Mythology The Original Storytelling

Mythology: The Original Storytelling

Posted April 20, 2022 by Amber in Bookish Things / 0 Comments

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I’ve been listening to a lecture series on Classical Mythology, presented by Elizabeth Vandiver for The Great Courses. I’ve always loved mythology because so much of our understanding of ancient cultures is driven by the myths they have left us. In particular, I’ve always been drawn to Greek mythology. Recently, Vandiver lectured on the myth of Theseus and the Minotaur, and her commentary got me thinking.

How much do we infer truth from mythology?

Many American children are taught a watered down version of Theseus and the Minotaur in public school. The Minoan king in Crete has a grand labyrinth where a man-eating Minotaur – half-man, half-bull – waits at the center. As part of a treaty, the Athenian king is compelled to send 14 young people each year to be killed by the Minotaur as reparations for the death of King Minos’ son, Androgeos. Theseus volunteers to join the party with the goal of killing the Minotaur and ending this once and for all. With the help of King Minos’ daughter, Ariadne, he lays a trail of string to help him find his way back out of the labyrinth, then kills the Minotaur with his bare hands. He and Ariadne escape, Theseus leaves Ariadne marooned on an island, and Theseus continues to live the life of a Greek hero.

As far as we can tell, Minoan civilization was at its height in 2000 BCE, the Bronze Age. Over 4000 years have passed since then and we are left with very little to infer what daily life was like for these people. There are two known written Minoan languages – Linear A (which we can’t read) and Linear B (which we can, but mostly we’ve just found storage inventory lists) The most important archaeological find is the Palace at Knossos – both architecturally and in the artifacts currently housed in the Heraklion Archaeological Museum. It’s actually remarkable how well so many of these finds have survived such a long time, especially in the dry Greek climate. Most of what we know about Minoan Civilization comes from this archaeological find and the myth of Theseus and the Minotaur.

There are two problems with this. First, historians and archaeologists infer a lot of what they know from similar cultures on the find, therefore we have an answer and are looking for supporting evidence, rather than first collecting the evidence and then forming a hypothesis. Every professional tries to remain objective, but with such an old culture, there’s not a lot of informative evidence and they have to start somewhere. Second, there are many versions of this myth with different details, and all versions we have were written hundreds of years after the event. It’s like a game of telephone – how much is truly representative of Minoan culture, and how much if our own inference? Or that of classical writers?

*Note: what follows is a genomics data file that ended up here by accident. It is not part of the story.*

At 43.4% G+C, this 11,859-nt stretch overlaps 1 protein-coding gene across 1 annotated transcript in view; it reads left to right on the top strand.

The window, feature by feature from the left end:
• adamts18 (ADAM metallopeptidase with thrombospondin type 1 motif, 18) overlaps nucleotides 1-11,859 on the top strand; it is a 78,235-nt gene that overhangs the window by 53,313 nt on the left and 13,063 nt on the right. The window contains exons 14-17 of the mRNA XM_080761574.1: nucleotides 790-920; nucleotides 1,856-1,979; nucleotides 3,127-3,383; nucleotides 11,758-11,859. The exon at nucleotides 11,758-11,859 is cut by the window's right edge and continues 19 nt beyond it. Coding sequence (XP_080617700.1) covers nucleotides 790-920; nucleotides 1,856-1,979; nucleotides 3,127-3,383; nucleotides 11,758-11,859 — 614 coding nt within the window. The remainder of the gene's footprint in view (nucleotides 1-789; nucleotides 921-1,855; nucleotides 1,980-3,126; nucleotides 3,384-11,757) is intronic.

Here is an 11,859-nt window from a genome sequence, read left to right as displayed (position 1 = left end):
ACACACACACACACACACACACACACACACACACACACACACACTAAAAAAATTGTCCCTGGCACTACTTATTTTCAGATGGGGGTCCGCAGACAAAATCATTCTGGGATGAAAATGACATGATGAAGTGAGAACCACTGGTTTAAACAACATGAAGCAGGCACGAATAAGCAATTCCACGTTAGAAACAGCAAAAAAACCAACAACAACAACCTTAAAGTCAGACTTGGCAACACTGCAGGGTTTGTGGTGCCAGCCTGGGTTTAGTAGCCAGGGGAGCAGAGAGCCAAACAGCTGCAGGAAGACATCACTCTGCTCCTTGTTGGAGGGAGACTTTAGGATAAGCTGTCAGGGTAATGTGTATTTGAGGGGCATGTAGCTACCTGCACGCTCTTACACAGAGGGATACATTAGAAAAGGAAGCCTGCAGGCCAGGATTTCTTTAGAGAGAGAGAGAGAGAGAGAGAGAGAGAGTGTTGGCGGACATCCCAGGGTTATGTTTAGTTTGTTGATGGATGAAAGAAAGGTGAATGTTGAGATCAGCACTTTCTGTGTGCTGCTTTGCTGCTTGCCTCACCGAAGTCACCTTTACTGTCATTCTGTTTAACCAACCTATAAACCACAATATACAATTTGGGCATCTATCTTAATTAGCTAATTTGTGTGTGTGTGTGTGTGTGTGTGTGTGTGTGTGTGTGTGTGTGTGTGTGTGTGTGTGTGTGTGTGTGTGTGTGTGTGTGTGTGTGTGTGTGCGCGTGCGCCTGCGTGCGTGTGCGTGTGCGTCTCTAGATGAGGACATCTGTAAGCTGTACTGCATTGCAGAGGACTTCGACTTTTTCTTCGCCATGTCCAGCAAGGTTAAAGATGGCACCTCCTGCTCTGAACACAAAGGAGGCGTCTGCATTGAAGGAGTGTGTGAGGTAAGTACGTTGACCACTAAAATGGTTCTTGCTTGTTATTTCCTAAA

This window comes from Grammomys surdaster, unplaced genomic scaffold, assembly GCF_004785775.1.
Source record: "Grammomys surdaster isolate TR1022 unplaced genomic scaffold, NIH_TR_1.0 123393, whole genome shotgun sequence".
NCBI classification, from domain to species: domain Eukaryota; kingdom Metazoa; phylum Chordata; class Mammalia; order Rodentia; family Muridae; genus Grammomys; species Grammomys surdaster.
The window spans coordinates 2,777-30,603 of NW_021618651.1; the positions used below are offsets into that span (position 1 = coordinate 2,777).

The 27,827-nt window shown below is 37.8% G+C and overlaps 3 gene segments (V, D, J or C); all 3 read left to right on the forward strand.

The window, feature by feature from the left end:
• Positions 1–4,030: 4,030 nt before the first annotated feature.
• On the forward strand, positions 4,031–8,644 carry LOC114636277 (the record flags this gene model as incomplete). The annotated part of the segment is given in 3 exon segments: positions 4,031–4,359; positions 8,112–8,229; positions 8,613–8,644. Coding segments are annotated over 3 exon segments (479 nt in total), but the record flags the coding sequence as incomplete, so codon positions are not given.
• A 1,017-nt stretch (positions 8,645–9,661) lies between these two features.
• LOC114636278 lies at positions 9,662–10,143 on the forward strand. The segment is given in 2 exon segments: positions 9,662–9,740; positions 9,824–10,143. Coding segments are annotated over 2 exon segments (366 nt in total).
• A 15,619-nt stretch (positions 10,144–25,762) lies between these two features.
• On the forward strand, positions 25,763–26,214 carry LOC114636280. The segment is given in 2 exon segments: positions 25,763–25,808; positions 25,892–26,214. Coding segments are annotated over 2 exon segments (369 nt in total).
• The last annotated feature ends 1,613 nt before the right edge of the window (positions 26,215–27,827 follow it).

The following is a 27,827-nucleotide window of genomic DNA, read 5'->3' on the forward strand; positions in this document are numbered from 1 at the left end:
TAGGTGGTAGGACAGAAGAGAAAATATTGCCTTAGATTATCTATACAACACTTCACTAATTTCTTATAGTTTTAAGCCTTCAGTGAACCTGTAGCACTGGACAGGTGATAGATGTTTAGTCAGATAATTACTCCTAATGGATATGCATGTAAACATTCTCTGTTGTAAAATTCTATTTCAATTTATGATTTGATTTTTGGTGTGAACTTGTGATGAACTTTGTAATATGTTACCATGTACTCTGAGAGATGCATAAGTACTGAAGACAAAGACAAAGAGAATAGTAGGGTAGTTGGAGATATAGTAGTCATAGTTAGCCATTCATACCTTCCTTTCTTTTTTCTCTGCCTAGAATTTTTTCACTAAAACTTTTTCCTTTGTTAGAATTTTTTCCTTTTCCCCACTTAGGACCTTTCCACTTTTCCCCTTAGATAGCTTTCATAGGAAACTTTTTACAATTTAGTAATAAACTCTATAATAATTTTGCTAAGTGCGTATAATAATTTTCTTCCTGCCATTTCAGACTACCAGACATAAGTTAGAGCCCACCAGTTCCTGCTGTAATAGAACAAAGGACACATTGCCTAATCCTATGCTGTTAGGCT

Vandiver muses that perhaps we take things a bit too literally from the myth. The discovery of the palace at Knossos drives this – we know to some extent this story is based on reality, because it is what Sir Arthur Evans used to locate the site of the Palace. But was there really a labyrinth? A man-eating minotaur? Probably not. Many archaeologists pair the story of Theseus and the Minotaur alongside the famous fresco from the palace depicting a bull and three individuals to argue bull fighting, at least, was an event of athletic prowess on Crete.

Maybe it was. Maybe it wasn’t. Maybe the fresco is portraying a one-time attack, a story from Minoan mythology that didn’t survive the ages, or a feat of the king or queen of Knossos. We simply don’t have the context to give a definitive answer. We guess and use the context we have… because that’s all the information we have.

I think it’s pretty likely we infer too much from ancient myth. I also think we infer too much from modern stories. Imagine 4000 years from now and one of the few written things that have survived from our civilization is a copy of Twilight? It would not be outlandish for future archaeologists and historians to assume we believed in creatures with shimmering skin and maybe even worshipped them. In modernity, we read pretty deeply into most fiction, assuming archetypes and intentions that may be true… but also may not be. I know I don’t think too much about themes and metaphors when I write – I just try to write an interesting story.

And, at the end of the day, that’s what mythology is as well. It’s storytelling. It’s storytelling that has been passed down thousands of years and transformed with every telling. I love mythology because it is a story of the people who have come before us, but as a historian and a fiction writer, I have remind myself to take every word with a grain of salt – especially when the original creators have passed away long ago.

send me your thoughts

What mythology do you enjoy the most?

Do you think it reflects true history? Fiction? A mix?

Share with me in the comments!

stay magical amber

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